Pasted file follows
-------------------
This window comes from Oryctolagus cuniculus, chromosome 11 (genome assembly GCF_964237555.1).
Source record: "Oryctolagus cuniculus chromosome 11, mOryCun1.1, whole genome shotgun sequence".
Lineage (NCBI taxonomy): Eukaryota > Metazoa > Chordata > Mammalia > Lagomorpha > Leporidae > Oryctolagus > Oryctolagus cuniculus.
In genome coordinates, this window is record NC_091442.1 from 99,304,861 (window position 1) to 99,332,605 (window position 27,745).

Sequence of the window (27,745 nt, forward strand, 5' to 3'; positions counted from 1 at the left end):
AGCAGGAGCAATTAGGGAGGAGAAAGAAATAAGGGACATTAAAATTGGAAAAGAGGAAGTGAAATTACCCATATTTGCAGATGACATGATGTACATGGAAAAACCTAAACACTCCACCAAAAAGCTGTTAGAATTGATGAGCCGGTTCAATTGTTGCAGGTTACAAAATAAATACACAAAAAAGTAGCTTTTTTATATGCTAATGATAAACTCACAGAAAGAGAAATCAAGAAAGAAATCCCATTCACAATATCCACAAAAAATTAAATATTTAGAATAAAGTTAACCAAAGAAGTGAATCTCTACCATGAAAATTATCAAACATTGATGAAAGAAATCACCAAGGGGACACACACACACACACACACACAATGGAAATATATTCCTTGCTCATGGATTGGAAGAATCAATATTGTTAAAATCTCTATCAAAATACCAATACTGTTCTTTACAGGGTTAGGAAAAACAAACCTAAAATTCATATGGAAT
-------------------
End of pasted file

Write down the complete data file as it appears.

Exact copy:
This window comes from Oryctolagus cuniculus, chromosome 11 (genome assembly GCF_964237555.1).
Source record: "Oryctolagus cuniculus chromosome 11, mOryCun1.1, whole genome shotgun sequence".
Lineage (NCBI taxonomy): Eukaryota > Metazoa > Chordata > Mammalia > Lagomorpha > Leporidae > Oryctolagus > Oryctolagus cuniculus.
In genome coordinates, this window is record NC_091442.1 from 99,304,861 (window position 1) to 99,332,605 (window position 27,745).

Sequence of the window (27,745 nt, forward strand, 5' to 3'; positions counted from 1 at the left end):
AGCAGGAGCAATTAGGGAGGAGAAAGAAATAAGGGACATTAAAATTGGAAAAGAGGAAGTGAAATTACCCATATTTGCAGATGACATGATGTACATGGAAAAACCTAAACACTCCACCAAAAAGCTGTTAGAATTGATGAGCCGGTTCAATTGTTGCAGGTTACAAAATAAATACACAAAAAAGTAGCTTTTTTATATGCTAATGATAAACTCACAGAAAGAGAAATCAAGAAAGAAATCCCATTCACAATATCCACAAAAAATTAAATATTTAGAATAAAGTTAACCAAAGAAGTGAATCTCTACCATGAAAATTATCAAACATTGATGAAAGAAATCACCAAGGGGACACACACACACACACACACACAATGGAAATATATTCCTTGCTCATGGATTGGAAGAATCAATATTGTTAAAATCTCTATCAAAATACCAATACTGTTCTTTACAGGGTTAGGAAAAACAAACCTAAAATTCATATGGAAT